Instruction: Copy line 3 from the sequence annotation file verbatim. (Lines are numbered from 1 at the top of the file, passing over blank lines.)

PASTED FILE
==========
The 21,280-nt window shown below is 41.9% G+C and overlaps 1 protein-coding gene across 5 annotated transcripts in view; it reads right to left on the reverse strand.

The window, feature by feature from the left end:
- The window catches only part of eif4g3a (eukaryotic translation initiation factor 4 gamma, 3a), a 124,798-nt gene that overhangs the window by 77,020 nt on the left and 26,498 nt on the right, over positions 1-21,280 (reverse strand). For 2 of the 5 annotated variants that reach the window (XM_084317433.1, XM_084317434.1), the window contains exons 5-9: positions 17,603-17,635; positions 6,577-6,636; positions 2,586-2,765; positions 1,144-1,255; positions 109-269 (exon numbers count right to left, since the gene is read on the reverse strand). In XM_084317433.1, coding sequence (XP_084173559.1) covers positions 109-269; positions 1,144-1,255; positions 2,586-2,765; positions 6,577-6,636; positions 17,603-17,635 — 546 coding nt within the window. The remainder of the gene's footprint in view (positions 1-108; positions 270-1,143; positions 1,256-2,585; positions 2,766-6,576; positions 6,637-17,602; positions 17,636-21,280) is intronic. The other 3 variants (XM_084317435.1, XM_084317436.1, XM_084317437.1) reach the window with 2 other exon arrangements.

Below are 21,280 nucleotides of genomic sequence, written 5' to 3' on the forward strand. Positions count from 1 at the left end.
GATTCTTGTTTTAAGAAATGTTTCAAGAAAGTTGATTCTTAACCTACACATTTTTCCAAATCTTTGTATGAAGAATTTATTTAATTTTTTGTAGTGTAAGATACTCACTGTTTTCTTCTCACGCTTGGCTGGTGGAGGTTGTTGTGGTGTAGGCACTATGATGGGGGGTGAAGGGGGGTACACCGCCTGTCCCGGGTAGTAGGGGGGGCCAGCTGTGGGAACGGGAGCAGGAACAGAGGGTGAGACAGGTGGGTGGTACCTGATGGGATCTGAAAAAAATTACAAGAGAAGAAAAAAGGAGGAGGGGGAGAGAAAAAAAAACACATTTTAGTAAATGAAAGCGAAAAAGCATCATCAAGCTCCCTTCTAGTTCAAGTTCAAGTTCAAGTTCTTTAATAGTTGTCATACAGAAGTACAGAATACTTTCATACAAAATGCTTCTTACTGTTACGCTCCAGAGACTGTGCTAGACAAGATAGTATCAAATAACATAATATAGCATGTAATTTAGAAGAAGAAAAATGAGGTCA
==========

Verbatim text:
- The window catches only part of eif4g3a (eukaryotic translation initiation factor 4 gamma, 3a), a 124,798-nt gene that overhangs the window by 77,020 nt on the left and 26,498 nt on the right, over positions 1-21,280 (reverse strand). For 2 of the 5 annotated variants that reach the window (XM_084317433.1, XM_084317434.1), the window contains exons 5-9: positions 17,603-17,635; positions 6,577-6,636; positions 2,586-2,765; positions 1,144-1,255; positions 109-269 (exon numbers count right to left, since the gene is read on the reverse strand). In XM_084317433.1, coding sequence (XP_084173559.1) covers positions 109-269; positions 1,144-1,255; positions 2,586-2,765; positions 6,577-6,636; positions 17,603-17,635 — 546 coding nt within the window. The remainder of the gene's footprint in view (positions 1-108; positions 270-1,143; positions 1,256-2,585; positions 2,766-6,576; positions 6,637-17,602; positions 17,636-21,280) is intronic. The other 3 variants (XM_084317435.1, XM_084317436.1, XM_084317437.1) reach the window with 2 other exon arrangements.